The West has actively been making multidimensional inroads into Africa over the past decade, largely of a malignant nature. The US and its NATO allies are interested in market potential, energy prospects, and military engagement.
The West has lately been focusing on the latter, as seen by the recent Libyan and Malian escapades, and the military maneuverings centered around Boko Haram are but the most recent chapter in the ongoing Western militarization of Africa (aimed against China).
France has been de-facto appointed as the US’ “lead from behind partner” in this region, but the relationship between the two NATO allies is not as secure as it initially seems. Through the overlap of security responsibilities in uranium-rich Niger, the US is positioning itself for long-term control of the uranium mines that help drive France’s economy.
Ever since the 2011 NATO War in Libya (with active French participation), the US has been pursuing the lead from behind strategy that sees “discreet US military assistance with [others] doing the trumpeting”. France’s lead in the Malian War proved its commitment to being the American bulldog in North and West Africa. As further confirmation of this de-facto leadership, France convened a gathering of West African leaders (all former French colonies, with the exception of Nigeria) in Paris last month to discuss the Boko Haram kidnappings and regional military cooperation. Quite clearly, France is taking the lead in West Africa while the US supervises from behind.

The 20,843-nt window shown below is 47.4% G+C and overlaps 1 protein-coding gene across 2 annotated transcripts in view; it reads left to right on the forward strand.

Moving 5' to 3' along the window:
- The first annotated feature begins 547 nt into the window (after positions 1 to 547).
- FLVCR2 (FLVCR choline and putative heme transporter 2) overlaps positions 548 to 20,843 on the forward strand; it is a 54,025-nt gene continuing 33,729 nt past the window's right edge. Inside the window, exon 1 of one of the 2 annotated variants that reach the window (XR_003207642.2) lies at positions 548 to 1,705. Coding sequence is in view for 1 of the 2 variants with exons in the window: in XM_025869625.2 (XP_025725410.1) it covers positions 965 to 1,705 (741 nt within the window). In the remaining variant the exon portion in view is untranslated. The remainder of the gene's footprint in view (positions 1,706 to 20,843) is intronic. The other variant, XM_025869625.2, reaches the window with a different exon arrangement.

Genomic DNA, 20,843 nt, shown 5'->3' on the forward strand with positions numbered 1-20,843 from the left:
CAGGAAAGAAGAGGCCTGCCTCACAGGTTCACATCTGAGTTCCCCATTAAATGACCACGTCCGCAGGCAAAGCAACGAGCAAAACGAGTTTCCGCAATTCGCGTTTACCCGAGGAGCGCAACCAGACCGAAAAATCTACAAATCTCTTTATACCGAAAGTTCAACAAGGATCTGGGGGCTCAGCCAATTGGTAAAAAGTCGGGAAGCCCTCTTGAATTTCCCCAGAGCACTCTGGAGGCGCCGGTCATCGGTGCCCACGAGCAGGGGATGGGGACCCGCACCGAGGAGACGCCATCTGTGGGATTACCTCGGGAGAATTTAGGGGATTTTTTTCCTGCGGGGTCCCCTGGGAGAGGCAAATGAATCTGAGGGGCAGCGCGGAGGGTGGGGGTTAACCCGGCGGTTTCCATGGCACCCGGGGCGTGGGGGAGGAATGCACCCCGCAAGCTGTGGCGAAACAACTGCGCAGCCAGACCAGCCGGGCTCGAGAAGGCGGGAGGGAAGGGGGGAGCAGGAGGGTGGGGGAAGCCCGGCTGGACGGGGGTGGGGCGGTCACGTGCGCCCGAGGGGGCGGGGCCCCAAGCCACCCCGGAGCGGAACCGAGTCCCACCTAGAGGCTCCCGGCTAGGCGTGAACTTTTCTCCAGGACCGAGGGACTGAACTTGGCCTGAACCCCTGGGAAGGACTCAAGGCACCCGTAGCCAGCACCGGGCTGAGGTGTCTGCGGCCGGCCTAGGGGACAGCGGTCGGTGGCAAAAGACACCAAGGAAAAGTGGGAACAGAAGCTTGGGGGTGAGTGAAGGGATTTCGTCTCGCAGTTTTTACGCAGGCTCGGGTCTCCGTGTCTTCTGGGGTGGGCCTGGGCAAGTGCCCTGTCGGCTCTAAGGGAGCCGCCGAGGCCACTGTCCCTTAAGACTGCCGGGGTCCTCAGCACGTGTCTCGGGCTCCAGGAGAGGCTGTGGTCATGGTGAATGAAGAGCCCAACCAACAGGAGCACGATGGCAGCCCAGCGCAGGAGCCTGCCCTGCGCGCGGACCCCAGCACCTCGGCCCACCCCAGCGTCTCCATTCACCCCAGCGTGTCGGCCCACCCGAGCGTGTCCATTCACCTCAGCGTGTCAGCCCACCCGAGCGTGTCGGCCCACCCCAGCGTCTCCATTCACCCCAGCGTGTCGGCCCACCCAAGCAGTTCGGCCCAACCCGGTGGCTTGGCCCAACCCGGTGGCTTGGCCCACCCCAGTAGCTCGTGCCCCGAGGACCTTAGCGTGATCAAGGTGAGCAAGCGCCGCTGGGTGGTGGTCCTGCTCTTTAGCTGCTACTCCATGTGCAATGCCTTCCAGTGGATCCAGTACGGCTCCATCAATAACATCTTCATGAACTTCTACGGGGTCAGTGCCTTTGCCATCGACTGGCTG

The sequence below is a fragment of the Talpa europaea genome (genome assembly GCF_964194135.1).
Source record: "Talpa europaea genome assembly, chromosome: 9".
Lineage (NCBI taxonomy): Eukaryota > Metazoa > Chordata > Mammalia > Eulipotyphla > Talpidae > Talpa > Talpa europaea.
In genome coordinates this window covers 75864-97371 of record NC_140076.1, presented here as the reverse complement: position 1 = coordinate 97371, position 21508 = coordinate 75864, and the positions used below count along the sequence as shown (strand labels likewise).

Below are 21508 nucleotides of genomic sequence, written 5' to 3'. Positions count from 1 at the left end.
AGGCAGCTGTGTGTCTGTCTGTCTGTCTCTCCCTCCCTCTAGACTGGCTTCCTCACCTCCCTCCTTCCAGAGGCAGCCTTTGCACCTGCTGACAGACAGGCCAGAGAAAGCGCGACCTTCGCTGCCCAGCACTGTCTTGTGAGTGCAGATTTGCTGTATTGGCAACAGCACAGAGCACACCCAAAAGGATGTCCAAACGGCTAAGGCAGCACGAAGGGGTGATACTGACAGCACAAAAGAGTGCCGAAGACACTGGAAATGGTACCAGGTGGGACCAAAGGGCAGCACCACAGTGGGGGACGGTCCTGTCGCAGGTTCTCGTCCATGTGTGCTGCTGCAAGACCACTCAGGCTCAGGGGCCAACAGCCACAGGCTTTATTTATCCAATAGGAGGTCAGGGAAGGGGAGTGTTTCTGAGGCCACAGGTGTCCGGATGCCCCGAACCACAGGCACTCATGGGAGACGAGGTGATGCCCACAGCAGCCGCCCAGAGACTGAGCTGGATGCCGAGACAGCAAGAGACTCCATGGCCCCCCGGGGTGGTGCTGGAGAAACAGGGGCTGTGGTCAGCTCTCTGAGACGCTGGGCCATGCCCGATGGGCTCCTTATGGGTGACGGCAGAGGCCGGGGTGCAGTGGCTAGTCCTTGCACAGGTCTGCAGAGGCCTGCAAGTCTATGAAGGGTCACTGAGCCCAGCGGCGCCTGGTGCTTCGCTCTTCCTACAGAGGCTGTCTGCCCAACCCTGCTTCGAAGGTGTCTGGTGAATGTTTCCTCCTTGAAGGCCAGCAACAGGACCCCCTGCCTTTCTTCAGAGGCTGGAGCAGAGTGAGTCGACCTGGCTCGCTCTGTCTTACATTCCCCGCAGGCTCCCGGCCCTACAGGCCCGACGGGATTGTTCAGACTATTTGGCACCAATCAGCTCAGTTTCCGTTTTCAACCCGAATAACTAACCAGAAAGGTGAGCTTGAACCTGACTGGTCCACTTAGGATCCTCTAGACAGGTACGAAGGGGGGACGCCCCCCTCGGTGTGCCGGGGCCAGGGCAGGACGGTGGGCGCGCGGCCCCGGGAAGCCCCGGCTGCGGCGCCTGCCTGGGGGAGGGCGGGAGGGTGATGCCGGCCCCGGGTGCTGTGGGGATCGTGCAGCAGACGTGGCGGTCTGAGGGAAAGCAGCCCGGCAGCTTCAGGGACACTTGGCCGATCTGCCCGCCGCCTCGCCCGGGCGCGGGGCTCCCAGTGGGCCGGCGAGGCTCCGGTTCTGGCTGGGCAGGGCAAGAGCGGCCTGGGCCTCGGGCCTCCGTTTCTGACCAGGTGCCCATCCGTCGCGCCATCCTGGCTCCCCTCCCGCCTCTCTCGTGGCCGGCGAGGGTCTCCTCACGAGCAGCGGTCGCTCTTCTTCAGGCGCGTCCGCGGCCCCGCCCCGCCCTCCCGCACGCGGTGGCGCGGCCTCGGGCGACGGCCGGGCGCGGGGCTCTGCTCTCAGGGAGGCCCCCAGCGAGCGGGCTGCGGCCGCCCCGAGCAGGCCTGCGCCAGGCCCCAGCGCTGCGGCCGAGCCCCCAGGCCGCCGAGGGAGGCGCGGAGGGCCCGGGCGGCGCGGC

There are a few reasons why France has so actively played the bulldog for America’s strategy in the region. Firstly, prestige is very important to the French psyche, and this has historically been something which the country has always struggled with, and been overly sensitive about. Since Sarkozy, the French authorities have been intent on promoting French civilization in the Francophone world as a means of projecting global influence. Additionally, economic and energy motivations are at play as well. Africa is projected to be the continent with the highest rate of economic growth, so it is important for the French economy to gain preferential access there. This is especially so since Nigeria has just surpassed South Africa as the continent’s largest economy. The EU also has designs on building a gas pipeline from the country to serve as an alternative to Russian supplies.
France’s strategic focus, however, is on Niger. Not only would the aforementioned pipeline have to pass through the country en route to the EU (giving whoever can leverage control over its territory “Ukrainian Status” over the resource flow), but it is also extremely rich in uranium. It is the world’s fourth largest producer and contributes 7.5% of global output; with the French nuclear power company Areva having control over its two primary mines. 75% of French electricity is generated by nuclear power, with 40% of it coming from Niger. It also has a military base and Special Forces deployed there as part of a larger Sahel-wide strategy. France thus has a strategic interest in Niger that it is willing to defend.